Below is the text of a toast to the Constitution that I gave at a meeting earlier this year of the North Texas Federal Criminal Law Inn of Court of which I am a founding member.
Toast to the Constitution
About a decade ago, at a small dinner party at a neighbor’s house, I was chatting with one of the dinner guests I knew about one of my pending cases. Another guest across the table whom I didn’t know listened in for a few minutes and then interrupted. He asked me “what do you do?” I answered, “I’m a criminal defense lawyer.” There was silence for a beat and then he asked, “how do you look at yourself in the mirror every day? How can you sleep at night?” I was a little taken aback but I answered the way I always do when people ask me some variation of “how can you do what you do” -- I said “my job is in the Constitution and every single day that I do my job, I’m defending the Constitution.” He was unimpressed. By this point, the entire table was listening to the exchange. He stared back at me for a second. Then, in a loud combative voice, he announced “people like you make me want to vomit” and turned his back to me.
I was reminded of that unpleasant dinner exchange recently as I watched bits and pieces of now Justice Ketanji Brown Jacksons’s confirmation hearings. I watched Senators call her an apologist for pedophiles and imply that she’s sympathetic to terrorists because of her work on Guantanamo Bay cases. I saw Senators of the United States denigrate the incredibly meaningful work done by public defenders and make clear that in their view, anyone who does criminal defense work at all is somehow morally bankrupt and thus unqualified to be on the highest court in the land.
It's one thing for Hollywood to portray us as greedy, or broken, or incompetent, or corrupt. It’s another for sitting senators who ought to understand the Constitution and the role we play in defending it to say those things. Frankly, if anyone is morally bankrupt, it’s someone who would purposefully misrepresent and denigrate the incredibly difficult work that public defenders do just to score political points.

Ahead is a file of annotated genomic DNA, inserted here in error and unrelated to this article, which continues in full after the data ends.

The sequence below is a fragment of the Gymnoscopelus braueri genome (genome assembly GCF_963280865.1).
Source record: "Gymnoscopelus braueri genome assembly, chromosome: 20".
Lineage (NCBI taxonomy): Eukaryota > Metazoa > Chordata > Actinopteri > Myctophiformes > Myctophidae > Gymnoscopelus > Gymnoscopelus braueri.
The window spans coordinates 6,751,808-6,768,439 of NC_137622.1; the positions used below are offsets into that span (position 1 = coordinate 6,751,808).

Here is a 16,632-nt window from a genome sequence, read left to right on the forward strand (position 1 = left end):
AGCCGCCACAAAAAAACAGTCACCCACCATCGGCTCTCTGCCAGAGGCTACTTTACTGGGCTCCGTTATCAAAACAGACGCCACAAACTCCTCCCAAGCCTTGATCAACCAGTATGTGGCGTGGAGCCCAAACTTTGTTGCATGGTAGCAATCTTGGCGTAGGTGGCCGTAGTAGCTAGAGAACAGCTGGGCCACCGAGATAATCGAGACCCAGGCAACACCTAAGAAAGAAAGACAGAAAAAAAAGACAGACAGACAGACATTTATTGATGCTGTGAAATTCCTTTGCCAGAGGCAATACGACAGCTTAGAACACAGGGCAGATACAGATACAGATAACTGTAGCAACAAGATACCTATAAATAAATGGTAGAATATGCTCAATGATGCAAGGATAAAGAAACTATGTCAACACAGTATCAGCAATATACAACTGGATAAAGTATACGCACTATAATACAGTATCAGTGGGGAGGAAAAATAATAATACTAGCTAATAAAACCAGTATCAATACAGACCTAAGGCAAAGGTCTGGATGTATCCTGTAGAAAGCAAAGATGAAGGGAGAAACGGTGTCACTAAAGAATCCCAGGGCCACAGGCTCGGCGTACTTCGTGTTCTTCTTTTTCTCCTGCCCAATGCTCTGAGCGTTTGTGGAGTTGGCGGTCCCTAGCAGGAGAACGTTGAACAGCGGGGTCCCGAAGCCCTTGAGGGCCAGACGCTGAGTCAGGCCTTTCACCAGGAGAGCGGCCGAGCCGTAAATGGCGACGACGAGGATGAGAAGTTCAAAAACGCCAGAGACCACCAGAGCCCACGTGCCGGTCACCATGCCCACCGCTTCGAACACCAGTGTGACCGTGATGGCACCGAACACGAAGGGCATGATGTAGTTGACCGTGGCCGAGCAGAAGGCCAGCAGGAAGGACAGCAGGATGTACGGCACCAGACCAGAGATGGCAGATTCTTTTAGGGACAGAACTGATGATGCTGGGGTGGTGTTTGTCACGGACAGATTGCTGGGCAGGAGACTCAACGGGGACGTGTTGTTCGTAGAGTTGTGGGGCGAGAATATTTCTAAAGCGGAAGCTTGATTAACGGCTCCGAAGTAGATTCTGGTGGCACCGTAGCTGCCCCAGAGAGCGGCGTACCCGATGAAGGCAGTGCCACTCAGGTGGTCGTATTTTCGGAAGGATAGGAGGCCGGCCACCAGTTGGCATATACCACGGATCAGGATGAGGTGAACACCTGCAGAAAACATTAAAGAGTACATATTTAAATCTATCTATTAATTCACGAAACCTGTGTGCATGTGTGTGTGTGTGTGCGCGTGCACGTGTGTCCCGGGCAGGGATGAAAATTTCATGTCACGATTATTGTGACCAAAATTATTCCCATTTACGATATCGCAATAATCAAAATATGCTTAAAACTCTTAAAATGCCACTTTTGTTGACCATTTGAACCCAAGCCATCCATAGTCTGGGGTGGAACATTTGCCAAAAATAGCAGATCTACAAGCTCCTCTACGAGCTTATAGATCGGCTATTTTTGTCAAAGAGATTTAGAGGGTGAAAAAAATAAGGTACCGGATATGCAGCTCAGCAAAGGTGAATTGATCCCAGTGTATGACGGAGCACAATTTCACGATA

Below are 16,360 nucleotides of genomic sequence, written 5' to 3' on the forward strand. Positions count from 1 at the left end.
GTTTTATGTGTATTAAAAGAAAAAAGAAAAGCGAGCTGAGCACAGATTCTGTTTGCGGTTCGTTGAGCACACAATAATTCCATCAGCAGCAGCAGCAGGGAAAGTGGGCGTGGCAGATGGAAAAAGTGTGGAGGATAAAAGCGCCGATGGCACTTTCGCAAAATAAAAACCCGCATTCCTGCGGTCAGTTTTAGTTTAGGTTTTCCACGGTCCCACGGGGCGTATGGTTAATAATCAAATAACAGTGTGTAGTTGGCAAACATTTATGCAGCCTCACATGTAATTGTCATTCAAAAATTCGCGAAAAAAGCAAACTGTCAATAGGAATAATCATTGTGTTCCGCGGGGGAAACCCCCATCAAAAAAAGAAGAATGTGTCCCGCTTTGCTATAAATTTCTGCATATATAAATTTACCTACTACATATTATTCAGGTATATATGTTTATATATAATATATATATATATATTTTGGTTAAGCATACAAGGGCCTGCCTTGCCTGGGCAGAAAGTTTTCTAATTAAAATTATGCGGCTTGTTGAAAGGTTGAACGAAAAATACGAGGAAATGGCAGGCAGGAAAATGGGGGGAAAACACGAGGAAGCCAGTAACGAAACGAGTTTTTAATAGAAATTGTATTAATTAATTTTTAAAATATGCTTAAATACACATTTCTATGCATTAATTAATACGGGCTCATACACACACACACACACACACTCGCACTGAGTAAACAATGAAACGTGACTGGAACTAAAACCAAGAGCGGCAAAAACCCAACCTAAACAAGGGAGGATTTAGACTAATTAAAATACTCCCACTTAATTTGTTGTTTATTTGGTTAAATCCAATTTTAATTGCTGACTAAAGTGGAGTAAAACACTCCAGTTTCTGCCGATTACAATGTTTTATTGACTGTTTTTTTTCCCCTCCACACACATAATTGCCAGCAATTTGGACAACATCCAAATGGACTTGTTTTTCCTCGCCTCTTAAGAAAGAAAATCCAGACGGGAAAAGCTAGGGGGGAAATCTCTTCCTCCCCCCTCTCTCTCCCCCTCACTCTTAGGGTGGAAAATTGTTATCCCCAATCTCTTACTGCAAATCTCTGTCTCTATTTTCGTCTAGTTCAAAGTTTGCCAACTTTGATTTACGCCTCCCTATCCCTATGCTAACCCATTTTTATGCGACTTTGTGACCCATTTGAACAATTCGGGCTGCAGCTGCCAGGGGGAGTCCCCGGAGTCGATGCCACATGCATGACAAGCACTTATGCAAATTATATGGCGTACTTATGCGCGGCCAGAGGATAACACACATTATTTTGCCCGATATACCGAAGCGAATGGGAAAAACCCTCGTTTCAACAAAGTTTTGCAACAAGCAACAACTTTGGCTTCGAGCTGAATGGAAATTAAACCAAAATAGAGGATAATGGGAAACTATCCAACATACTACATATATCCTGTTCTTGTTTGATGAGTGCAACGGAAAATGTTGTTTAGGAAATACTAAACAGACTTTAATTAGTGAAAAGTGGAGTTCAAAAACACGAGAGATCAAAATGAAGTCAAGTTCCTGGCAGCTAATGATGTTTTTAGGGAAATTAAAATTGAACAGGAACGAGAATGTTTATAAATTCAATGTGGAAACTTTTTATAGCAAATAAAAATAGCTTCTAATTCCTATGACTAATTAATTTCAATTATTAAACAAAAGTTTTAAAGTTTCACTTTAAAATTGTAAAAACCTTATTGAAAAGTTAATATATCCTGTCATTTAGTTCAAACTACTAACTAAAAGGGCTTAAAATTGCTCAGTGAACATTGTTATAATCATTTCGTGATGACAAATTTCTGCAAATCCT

But just as I did at that dinner party, as I listened to Justice Brown Jackson’s confirmation hearings, I reminded myself that the Constitution recognizes the critical importance of criminal defense lawyers to the functioning of the Republic, and indeed, to its very viability. The Constitution recognizes the tripartite nature of a fair criminal justice system. Prosecutors ensure that the laws are enforced. Judges dispense consequences with dispassion. And criminal defenders ensure that the proceedings are fair to the accused. It’s a three-legged stool, and the weakening of one leg of the stool imperils the entire structure.
And let’s not kid ourselves. This constant drumbeat of negativity about defense lawyers absolutely weakens one leg of that stool and puts the entire structure at risk of tipping over. Each of us who cares about maintaining the structural soundness of our system of justice has an obligation to fight back against those stereotypes and to remind the public (and apparently our Senators) about the critical role of criminal defense lawyers to the functioning of the criminal justice system.
We criminal defense lawyers try to defend ourselves against these attacks, as I did at that dinner party, but of course we’re morally bankrupt, so who’s going to listen to us? But prosecutors and judges -- you who are held in the high regard that we are not -- I’d ask that you use a little of your political capital to back us up. At your own dinner parties, and soccer games, and on your social media, I ask that you stand up for the Constitutional importance of the work that we do. That you reiterate just how important it is to the continued viability of this American experiment that the three-legged justice stool remain balanced and strong.
A final postscript -- about a year after that unpleasant dinner party, my vitriolic dinner companion was indicted for theft – he had been stealing jewelry from friends’ homes at dinner parties and pawning it – I kid you not. As is his Constitutional right, he found a defense lawyer who apparently did not want make him want to vomit. But it wasn’t me.
To the Constitution.